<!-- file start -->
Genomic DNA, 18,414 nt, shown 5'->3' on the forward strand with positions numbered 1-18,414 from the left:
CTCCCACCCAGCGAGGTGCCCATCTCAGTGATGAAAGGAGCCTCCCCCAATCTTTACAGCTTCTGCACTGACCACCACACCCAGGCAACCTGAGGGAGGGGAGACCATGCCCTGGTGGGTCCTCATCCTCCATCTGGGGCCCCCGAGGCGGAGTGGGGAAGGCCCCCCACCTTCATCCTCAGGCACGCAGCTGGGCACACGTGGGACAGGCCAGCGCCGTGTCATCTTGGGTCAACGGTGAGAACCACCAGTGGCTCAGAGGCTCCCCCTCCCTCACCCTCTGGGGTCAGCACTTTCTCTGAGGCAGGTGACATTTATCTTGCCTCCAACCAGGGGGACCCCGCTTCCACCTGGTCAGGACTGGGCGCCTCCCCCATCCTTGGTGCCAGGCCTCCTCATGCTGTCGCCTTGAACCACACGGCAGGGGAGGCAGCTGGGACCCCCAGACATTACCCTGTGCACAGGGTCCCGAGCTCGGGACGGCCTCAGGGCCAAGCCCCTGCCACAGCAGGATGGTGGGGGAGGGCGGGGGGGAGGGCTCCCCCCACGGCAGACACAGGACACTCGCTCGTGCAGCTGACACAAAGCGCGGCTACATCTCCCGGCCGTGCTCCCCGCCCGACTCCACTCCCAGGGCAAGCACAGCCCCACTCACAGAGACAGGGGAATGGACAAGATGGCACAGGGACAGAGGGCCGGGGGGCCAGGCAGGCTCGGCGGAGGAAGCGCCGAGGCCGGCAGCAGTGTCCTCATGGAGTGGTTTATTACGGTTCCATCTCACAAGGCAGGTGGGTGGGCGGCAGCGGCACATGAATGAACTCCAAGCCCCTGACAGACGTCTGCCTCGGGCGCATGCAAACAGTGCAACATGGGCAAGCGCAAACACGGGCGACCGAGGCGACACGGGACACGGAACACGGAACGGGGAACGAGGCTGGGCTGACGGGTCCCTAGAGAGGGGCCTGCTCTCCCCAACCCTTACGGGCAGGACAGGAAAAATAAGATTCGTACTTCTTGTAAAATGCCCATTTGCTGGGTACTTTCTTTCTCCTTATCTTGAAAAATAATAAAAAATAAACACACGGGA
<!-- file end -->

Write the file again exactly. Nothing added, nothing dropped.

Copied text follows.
Genomic DNA, 18,414 nt, shown 5'->3' on the forward strand with positions numbered 1-18,414 from the left:
CTCCCACCCAGCGAGGTGCCCATCTCAGTGATGAAAGGAGCCTCCCCCAATCTTTACAGCTTCTGCACTGACCACCACACCCAGGCAACCTGAGGGAGGGGAGACCATGCCCTGGTGGGTCCTCATCCTCCATCTGGGGCCCCCGAGGCGGAGTGGGGAAGGCCCCCCACCTTCATCCTCAGGCACGCAGCTGGGCACACGTGGGACAGGCCAGCGCCGTGTCATCTTGGGTCAACGGTGAGAACCACCAGTGGCTCAGAGGCTCCCCCTCCCTCACCCTCTGGGGTCAGCACTTTCTCTGAGGCAGGTGACATTTATCTTGCCTCCAACCAGGGGGACCCCGCTTCCACCTGGTCAGGACTGGGCGCCTCCCCCATCCTTGGTGCCAGGCCTCCTCATGCTGTCGCCTTGAACCACACGGCAGGGGAGGCAGCTGGGACCCCCAGACATTACCCTGTGCACAGGGTCCCGAGCTCGGGACGGCCTCAGGGCCAAGCCCCTGCCACAGCAGGATGGTGGGGGAGGGCGGGGGGGAGGGCTCCCCCCACGGCAGACACAGGACACTCGCTCGTGCAGCTGACACAAAGCGCGGCTACATCTCCCGGCCGTGCTCCCCGCCCGACTCCACTCCCAGGGCAAGCACAGCCCCACTCACAGAGACAGGGGAATGGACAAGATGGCACAGGGACAGAGGGCCGGGGGGCCAGGCAGGCTCGGCGGAGGAAGCGCCGAGGCCGGCAGCAGTGTCCTCATGGAGTGGTTTATTACGGTTCCATCTCACAAGGCAGGTGGGTGGGCGGCAGCGGCACATGAATGAACTCCAAGCCCCTGACAGACGTCTGCCTCGGGCGCATGCAAACAGTGCAACATGGGCAAGCGCAAACACGGGCGACCGAGGCGACACGGGACACGGAACACGGAACGGGGAACGAGGCTGGGCTGACGGGTCCCTAGAGAGGGGCCTGCTCTCCCCAACCCTTACGGGCAGGACAGGAAAAATAAGATTCGTACTTCTTGTAAAATGCCCATTTGCTGGGTACTTTCTTTCTCCTTATCTTGAAAAATAATAAAAAATAAACACACGGGA